Politico Pro
By Jenny Hopkinson

WebThe Grocery Manufacturers Association is calling in friends to help in its push for a federal GMO labeling law to preempt state requirements.

A lot of friends.

The influential food industry group announced the creation of its 29-member “Coalition for Safe Affordable Food” Thursday.

“We’ve all been talking about this for some time. What we’ve determined is now is the time for us to stand together,” Pamela Bailey, GMA’s president and CEO, said, during a roughly one-hour call with nearly a dozen reporters, a sign of the growing interest in the battle over whether to mandate the labeling of foods that contain genetically modified organisms.

This “is not one or two or three groups. This is a coalition that is unprecedented in the value chain.”

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As if GMA wasn’t enough of a heavyweight, the coalition includes the American Bakers Association, American Beverage Association, American Frozen Food Institute, National Corn Growers Association and the Biotechnology Industry Association, just to name a few.

The coalition is calling for legislation that would require mandatory premarket approval of GMO food ingredients by FDA and grant authority to the agency to label products that raise safety concerns, set up a voluntary program for food companies to label foods that are GMO free, include GMO ingredients in a definition of “natural” foods and preempt state labeling laws.

While the coalition was formally launched today, the priorities laid out by the group mirror long-standing calls by GMA for federal legislation. In January, POLITICO reported on a leaked discussion draft of a document that revealed what specifically the trade group is seeking. However, despite GMA’s effort to lobby members of Congress to introduce such a bill, which has been going on since at least October, it seems lawmakers have yet to sign on.

“We don’t know of any specific plans of a specific bill at this point but we are going to redouble our efforts,” Bailey said, adding, however, that in conversations with lawmakers thus far, she has been “encouraged with the very positive reaction that we’ve gotten.”

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Bailey said the group also would be following its launch Thursday by holding conversations with FDA about its position on GMO labeling.

This is not GMA dragging other agriculture food industry groups along on its initiative, Bailey stressed.

“This is very much a coalition effort,” she said. “We are formally organized and we are formally going together on this issue.”

When asked why the group was mobilizing now, Chuck Conner, president of the National Council of Farm Cooperatives, another one of the coalition members, responded that the recent GMO labeling ballot initiatives in California and Washington state, which were narrowly defeated, played a significant part. In particular, he said there was “an enormous [amount of] misinformation” provided consumers during the campaigns for those initiatives.

The GMA-led coalition spans farm and grain producer groups, food groups and representatives from the biotech industry, representatives of which backed the need for a federal solution to prevent a 50-state patchwork of regulation and ensure consumer confidence in GMO products.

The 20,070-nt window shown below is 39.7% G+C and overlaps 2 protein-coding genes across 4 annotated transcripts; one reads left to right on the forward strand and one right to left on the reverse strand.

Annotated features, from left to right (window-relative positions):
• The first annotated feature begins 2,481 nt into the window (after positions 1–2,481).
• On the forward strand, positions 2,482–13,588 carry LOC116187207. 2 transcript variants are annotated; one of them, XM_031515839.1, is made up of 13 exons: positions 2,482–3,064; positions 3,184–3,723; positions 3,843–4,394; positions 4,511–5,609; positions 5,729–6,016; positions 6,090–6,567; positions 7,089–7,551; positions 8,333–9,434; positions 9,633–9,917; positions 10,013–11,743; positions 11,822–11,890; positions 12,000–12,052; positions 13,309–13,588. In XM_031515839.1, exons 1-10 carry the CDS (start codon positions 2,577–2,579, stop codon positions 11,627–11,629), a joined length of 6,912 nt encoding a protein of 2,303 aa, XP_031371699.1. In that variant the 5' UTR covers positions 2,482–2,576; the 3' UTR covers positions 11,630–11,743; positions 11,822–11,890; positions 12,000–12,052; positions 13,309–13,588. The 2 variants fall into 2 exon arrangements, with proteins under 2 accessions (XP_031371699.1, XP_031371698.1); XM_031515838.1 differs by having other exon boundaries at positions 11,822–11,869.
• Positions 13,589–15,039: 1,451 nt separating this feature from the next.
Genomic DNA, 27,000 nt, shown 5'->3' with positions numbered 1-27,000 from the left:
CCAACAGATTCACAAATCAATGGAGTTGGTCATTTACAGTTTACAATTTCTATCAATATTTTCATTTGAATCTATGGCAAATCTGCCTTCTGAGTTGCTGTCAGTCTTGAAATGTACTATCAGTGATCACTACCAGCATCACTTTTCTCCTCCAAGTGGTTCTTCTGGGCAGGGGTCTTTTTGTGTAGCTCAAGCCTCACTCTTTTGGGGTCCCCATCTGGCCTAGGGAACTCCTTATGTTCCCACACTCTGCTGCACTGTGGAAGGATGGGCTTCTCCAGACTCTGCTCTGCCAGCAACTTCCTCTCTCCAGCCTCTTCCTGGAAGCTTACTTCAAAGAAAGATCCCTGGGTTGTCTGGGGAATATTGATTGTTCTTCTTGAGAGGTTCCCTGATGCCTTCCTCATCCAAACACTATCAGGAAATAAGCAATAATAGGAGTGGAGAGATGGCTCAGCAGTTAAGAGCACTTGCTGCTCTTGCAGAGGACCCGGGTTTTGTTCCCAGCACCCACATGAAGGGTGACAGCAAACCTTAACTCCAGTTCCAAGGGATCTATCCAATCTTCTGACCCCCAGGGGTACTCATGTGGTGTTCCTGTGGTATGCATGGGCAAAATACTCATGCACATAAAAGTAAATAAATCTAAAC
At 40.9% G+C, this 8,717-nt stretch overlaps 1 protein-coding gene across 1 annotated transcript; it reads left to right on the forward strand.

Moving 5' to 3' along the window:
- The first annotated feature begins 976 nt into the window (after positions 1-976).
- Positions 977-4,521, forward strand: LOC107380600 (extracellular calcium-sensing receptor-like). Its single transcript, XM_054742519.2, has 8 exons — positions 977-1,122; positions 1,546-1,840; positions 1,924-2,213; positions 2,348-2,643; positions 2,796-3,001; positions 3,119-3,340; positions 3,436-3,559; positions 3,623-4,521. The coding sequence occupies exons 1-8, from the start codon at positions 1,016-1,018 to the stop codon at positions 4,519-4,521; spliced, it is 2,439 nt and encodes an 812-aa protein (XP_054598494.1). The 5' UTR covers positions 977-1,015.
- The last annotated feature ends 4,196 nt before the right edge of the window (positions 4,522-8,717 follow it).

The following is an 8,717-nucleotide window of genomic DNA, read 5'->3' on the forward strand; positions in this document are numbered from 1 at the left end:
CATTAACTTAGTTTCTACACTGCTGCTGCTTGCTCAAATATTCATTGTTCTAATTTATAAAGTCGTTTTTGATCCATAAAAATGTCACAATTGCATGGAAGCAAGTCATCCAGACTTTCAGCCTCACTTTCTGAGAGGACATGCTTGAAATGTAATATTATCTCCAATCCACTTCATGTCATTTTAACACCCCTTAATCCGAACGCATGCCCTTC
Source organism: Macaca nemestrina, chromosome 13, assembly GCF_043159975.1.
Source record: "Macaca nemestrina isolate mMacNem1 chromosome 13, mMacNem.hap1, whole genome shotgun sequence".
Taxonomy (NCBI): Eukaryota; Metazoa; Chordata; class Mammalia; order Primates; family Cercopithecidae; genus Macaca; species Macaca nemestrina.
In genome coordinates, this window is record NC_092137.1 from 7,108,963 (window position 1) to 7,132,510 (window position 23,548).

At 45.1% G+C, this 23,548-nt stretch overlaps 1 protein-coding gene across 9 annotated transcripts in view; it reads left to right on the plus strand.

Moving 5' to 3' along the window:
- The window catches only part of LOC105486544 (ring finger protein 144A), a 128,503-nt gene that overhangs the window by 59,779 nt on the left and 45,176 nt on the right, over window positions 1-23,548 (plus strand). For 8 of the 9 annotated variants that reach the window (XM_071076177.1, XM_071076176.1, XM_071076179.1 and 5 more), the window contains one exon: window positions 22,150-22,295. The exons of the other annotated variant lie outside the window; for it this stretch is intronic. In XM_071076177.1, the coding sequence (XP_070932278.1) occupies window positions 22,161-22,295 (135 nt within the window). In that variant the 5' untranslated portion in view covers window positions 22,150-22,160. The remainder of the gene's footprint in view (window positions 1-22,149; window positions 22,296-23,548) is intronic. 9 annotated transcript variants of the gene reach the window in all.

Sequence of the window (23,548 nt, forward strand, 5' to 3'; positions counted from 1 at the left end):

“If every state had a different requirement for [GMOs], our farmers just couldn’t adapt to that,” Ray Gaesser, president of the American Soybean Association, said on the call. What’s more he added, it costs farmers about 15 to 30 percent more to grow and handle an “identity-preserved crop,” referring to conventional crops that cannot mingle with GMO strains. That cost would be eventually handed down to the consumer, Gaesser said.

Bailey pointed to “independent economic studies” that she said showed the average American family would pay $400 per year to compensate for such labeling requirements.

The American Feed Industry Association backed those concerns in a statement issued today, proudly announcing its membership in the coalition.

“If a labeling solution is not agreed upon and even a few of the pending state initiatives are successful, the feed industry’s cost of doing business goes up, on-farm production costs go up, and ultimately the consumer pays the price, with no important information in hand,” said Leah Wilkinson, AFIA director of ingredients, pet food and state affairs.

The coalition will also aim to help inform consumers on the current science behind GMO foods, noted Cathleen Enright, executive vice president at BIO. Major health organizations, including the FDA and World Health Organization, have said that GMO crops are safe for consumption based on reviews of the current body of research, she noted.

“This is a farm-to-fork education effort,” Enright said. “It’s time for use to get our information out to tell our stories and help folks understand the use of the technology.”

The other members of the coalition are: AACC International/American Phytopathological Society, American Farm Bureau Federation, American Seed Trade Association, American Sugarbeet Growers Association, Corn Refiners Association, Council for Responsible Nutrition, Flavor & Extract Manufacturers Association, Global Cold Chain Alliance, International Dairy Foods Association, National Association of Manufacturers, National Association of Wheat Growers, National Confectioners Association, National Fisheries Institute, National Grain & Feed Association, National Oilseed Processors Association, National Restaurant Association, National Turkey Federation, North American Millers Association, Snack Food Association and the U.S. Beet Sugar Association.

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